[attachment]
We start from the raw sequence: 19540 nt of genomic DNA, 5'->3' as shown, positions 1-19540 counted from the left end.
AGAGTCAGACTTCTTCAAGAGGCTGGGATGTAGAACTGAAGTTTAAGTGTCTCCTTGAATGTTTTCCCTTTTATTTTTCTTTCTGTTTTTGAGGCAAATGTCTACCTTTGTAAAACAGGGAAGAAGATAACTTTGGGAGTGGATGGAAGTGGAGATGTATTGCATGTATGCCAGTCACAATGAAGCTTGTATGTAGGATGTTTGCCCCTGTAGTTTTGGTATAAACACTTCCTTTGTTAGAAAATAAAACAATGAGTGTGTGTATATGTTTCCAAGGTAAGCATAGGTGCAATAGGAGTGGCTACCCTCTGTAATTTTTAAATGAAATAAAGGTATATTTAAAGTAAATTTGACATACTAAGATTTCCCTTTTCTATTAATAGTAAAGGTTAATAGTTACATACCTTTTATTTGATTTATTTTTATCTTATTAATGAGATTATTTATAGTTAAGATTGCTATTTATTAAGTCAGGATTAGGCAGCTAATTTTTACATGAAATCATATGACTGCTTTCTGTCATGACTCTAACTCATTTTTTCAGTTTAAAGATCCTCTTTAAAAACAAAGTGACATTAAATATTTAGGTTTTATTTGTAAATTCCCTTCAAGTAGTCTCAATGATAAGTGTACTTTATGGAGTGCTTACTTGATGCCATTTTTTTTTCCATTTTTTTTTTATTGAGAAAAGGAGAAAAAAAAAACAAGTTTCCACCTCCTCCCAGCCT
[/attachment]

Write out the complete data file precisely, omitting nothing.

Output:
We start from the raw sequence: 19540 nt of genomic DNA, 5'->3' as shown, positions 1-19540 counted from the left end.
AGAGTCAGACTTCTTCAAGAGGCTGGGATGTAGAACTGAAGTTTAAGTGTCTCCTTGAATGTTTTCCCTTTTATTTTTCTTTCTGTTTTTGAGGCAAATGTCTACCTTTGTAAAACAGGGAAGAAGATAACTTTGGGAGTGGATGGAAGTGGAGATGTATTGCATGTATGCCAGTCACAATGAAGCTTGTATGTAGGATGTTTGCCCCTGTAGTTTTGGTATAAACACTTCCTTTGTTAGAAAATAAAACAATGAGTGTGTGTATATGTTTCCAAGGTAAGCATAGGTGCAATAGGAGTGGCTACCCTCTGTAATTTTTAAATGAAATAAAGGTATATTTAAAGTAAATTTGACATACTAAGATTTCCCTTTTCTATTAATAGTAAAGGTTAATAGTTACATACCTTTTATTTGATTTATTTTTATCTTATTAATGAGATTATTTATAGTTAAGATTGCTATTTATTAAGTCAGGATTAGGCAGCTAATTTTTACATGAAATCATATGACTGCTTTCTGTCATGACTCTAACTCATTTTTTCAGTTTAAAGATCCTCTTTAAAAACAAAGTGACATTAAATATTTAGGTTTTATTTGTAAATTCCCTTCAAGTAGTCTCAATGATAAGTGTACTTTATGGAGTGCTTACTTGATGCCATTTTTTTTTCCATTTTTTTTTTATTGAGAAAAGGAGAAAAAAAAAACAAGTTTCCACCTCCTCCCAGCCT